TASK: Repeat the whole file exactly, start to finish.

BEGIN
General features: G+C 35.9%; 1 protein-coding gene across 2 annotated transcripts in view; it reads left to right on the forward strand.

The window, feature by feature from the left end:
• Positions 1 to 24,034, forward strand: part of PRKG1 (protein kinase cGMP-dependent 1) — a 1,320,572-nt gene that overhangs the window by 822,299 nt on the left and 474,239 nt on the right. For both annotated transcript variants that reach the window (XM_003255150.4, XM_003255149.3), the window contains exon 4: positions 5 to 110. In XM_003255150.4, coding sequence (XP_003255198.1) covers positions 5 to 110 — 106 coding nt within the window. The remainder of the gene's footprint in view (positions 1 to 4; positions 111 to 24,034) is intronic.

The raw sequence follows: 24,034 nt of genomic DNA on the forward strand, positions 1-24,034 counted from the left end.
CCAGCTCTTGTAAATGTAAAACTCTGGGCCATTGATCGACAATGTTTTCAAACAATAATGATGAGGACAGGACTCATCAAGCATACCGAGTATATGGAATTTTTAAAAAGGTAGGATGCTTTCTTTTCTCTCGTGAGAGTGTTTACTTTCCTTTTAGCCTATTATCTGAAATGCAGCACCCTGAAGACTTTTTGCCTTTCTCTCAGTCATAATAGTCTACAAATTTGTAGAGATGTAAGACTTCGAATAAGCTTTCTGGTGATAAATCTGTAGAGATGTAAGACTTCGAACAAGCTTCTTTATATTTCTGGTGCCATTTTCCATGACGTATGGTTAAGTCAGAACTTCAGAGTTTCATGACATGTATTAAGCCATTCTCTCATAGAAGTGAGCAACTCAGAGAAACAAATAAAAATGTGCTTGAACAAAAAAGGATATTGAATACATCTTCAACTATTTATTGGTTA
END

General features: G+C 35.9%; 1 protein-coding gene across 2 annotated transcripts in view; it reads left to right on the forward strand.

The window, feature by feature from the left end:
• Positions 1 to 24,034, forward strand: part of PRKG1 (protein kinase cGMP-dependent 1) — a 1,320,572-nt gene that overhangs the window by 822,299 nt on the left and 474,239 nt on the right. For both annotated transcript variants that reach the window (XM_003255150.4, XM_003255149.3), the window contains exon 4: positions 5 to 110. In XM_003255150.4, coding sequence (XP_003255198.1) covers positions 5 to 110 — 106 coding nt within the window. The remainder of the gene's footprint in view (positions 1 to 4; positions 111 to 24,034) is intronic.

The raw sequence follows: 24,034 nt of genomic DNA on the forward strand, positions 1-24,034 counted from the left end.
CCAGCTCTTGTAAATGTAAAACTCTGGGCCATTGATCGACAATGTTTTCAAACAATAATGATGAGGACAGGACTCATCAAGCATACCGAGTATATGGAATTTTTAAAAAGGTAGGATGCTTTCTTTTCTCTCGTGAGAGTGTTTACTTTCCTTTTAGCCTATTATCTGAAATGCAGCACCCTGAAGACTTTTTGCCTTTCTCTCAGTCATAATAGTCTACAAATTTGTAGAGATGTAAGACTTCGAATAAGCTTTCTGGTGATAAATCTGTAGAGATGTAAGACTTCGAACAAGCTTCTTTATATTTCTGGTGCCATTTTCCATGACGTATGGTTAAGTCAGAACTTCAGAGTTTCATGACATGTATTAAGCCATTCTCTCATAGAAGTGAGCAACTCAGAGAAACAAATAAAAATGTGCTTGAACAAAAAAGGATATTGAATACATCTTCAACTATTTATTGGTTA